Scotland had to improve their shooting volume, so putting McCall on to goal attack, and using zippy Gallagher at the back. The Ugandans were tiring but doing enough on defence, Ajio coming up with a great intercept at three feet, and Florence Nanyonga making a difficult deflection which was picked up by Nakachwa. Nanfuka was playing cleaner, while still on the body, she moved her feet more, and adapted to Gallagher’s game quickly. Scotland felt their chances slipping away, so gave some precious minutes to Nicholl at wing defence, and Gibbons at goal keeper. The flair of the She Cranes attackers kept them as crowd favourites the whole match.

 

Uganda 57 def Scotland 37

Uganda
Peace Proscovia 32/34 94%
Racheal Nanyonga 25/30 83%
57/64 89%

Scotland
Bethan Goodwin 16/25 64%
Lynsey Gallagher 19/21 90%
Niamh McCall 2/8 25%
37/54 69%

 

Racheal Nanygona

“Our team, right now, it has grown. Because when we come for world cup in 2015, our team, it was our first time to go for world cup. Then our team, when we come for Commonwealth, it was also our first time.  But the way we are doing our things, I think next time, we are ready to smash each and every team around.”

“The way I’ve seen our team, this team was Scotland. Scotland is not bad, it’s good. It has given us some hard games, but you know us Ugandans, we say, we have to beat this team.”

“On our side it’s difficult because the umpires they are, in Uganda, they are different to in an international netball tournament. And it brings hardness to us when we are playing, because sometimes you can do that and say it’s correct, but the umpire will say it’s wrong.”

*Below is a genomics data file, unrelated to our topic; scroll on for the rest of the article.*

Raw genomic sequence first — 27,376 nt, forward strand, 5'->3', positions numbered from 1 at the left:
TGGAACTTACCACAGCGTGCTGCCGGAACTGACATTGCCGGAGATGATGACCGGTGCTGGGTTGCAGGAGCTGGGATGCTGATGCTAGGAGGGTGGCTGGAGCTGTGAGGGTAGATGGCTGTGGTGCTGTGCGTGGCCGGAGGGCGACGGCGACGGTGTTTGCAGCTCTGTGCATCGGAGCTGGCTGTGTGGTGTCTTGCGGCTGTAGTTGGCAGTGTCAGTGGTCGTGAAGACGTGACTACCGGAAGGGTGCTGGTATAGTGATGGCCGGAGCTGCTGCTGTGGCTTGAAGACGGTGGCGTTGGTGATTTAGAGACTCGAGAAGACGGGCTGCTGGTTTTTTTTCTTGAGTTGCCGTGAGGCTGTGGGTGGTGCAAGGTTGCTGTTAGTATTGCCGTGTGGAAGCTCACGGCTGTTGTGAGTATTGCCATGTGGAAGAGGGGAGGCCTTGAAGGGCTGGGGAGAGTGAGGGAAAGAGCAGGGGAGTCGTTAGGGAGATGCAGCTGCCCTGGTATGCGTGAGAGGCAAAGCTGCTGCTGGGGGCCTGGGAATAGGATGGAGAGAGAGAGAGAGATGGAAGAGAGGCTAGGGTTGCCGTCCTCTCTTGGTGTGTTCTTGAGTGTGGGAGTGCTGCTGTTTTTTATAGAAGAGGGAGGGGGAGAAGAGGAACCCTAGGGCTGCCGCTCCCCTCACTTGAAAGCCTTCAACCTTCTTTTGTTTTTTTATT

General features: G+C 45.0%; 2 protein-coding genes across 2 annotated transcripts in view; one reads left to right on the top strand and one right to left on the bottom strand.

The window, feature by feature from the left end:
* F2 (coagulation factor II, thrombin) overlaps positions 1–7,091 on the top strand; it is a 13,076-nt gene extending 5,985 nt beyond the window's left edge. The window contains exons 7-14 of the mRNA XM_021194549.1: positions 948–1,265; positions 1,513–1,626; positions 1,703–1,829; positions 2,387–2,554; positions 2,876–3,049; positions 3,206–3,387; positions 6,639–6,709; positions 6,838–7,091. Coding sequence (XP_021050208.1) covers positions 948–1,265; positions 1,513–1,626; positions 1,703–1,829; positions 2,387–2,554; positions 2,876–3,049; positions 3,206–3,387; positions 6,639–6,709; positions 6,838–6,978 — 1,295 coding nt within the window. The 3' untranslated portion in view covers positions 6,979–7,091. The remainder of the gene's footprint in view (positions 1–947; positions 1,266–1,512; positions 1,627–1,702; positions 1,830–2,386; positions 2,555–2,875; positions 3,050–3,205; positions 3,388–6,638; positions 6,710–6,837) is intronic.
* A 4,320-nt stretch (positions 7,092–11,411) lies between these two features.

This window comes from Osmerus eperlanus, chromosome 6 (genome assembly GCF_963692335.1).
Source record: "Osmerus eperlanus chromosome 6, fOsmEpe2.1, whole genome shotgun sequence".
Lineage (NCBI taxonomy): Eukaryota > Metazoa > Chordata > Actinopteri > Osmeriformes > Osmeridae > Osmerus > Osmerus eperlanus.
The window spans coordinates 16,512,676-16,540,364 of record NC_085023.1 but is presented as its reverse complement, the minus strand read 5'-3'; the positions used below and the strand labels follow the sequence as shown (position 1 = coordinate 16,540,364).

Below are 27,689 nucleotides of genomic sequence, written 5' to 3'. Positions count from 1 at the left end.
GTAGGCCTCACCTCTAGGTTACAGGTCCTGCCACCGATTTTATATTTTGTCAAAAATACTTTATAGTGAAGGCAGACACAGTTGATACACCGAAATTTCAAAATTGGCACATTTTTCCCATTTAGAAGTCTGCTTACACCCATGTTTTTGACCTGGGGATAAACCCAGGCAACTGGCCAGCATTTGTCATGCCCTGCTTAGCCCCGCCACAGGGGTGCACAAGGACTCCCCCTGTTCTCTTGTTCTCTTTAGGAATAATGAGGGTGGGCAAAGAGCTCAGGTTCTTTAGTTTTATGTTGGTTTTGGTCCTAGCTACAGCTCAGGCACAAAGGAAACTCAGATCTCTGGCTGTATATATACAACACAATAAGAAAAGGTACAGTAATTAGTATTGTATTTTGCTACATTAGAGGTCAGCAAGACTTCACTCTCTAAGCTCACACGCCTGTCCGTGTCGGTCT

“Tomorrow, I can’t tell now, because it’s not good to say you’re going win until you meet that team. You have to first play that team, then you see.”

 

Gail Parata, Scotland coach

“It was hard work. Uganda have been playing some great netball, and we knew it was going to be a tough match. We had a big fight yesterday (losing to Malawi by one goal), we knew we had to do it again but it wasn’t to be. So in the end, I just wanted to run out my players and give them some experience. We’re the youngest team at this tournament with Fiji. I’m definitely pleased with how they’re developing in this tournament. I knew we could play some good netball, we’ve done it, and we did string it together against Malawi, but it didn’t end our way.”

On the performance of the defenders
“I thought they were amaizng, I was giving them a bunch of feedback about how great they were doing, but they had a LOT of support out the front, and full court press. But then we lost our structures part way through the third quarter, and we allowed Uganda to settle and put some long bombs in to Peace. Look, Peace is a great player, but take nothing away from their goal attack (Nanyonga), I’ve been really impressed with her.”

On Claire Brownie’s performance
“Claire is a workhouse for us, one of our key players right through to our shooting circle. Her possession rate throughout every match is high, and she keeps bringing it because she’s so fit and so well-conditioned – we’re so lucky to have her!”

On how to instruct a shooter during a game if their accuracy goes off, like Goodwin’s today
“We’ve got a great shooting coach in Leslie MacDonald, she’s working closely with her, and Bethan’s got to realise that Jo Harten’s done it, there’s been some other great netballers that have had the last shot, and missed it… she’s only 18, and you know she’ll grow out of it I suppose. She’ll come right for tomorrow, she said she’ll be back.”

Who does she expect to win?
“Australia are looking amazing, but you never know. England have done some great stuff to come back, they looked really nervous when they started today against New Zealand, but they hit their straps, they got there and won that match, so… I don’t know, at the moment Australia’s looking strong.”

Who would she prefer to win?
“Well, if it wasn’t Scotland, it would have to be New Zealand. But, whoever deserves to win I suppose, whoever’s played the best netball at the end of the tournament.”

About the Author:

Former player Qld/NSW. Former umpire. Regular writer for Netball Scoop ;-P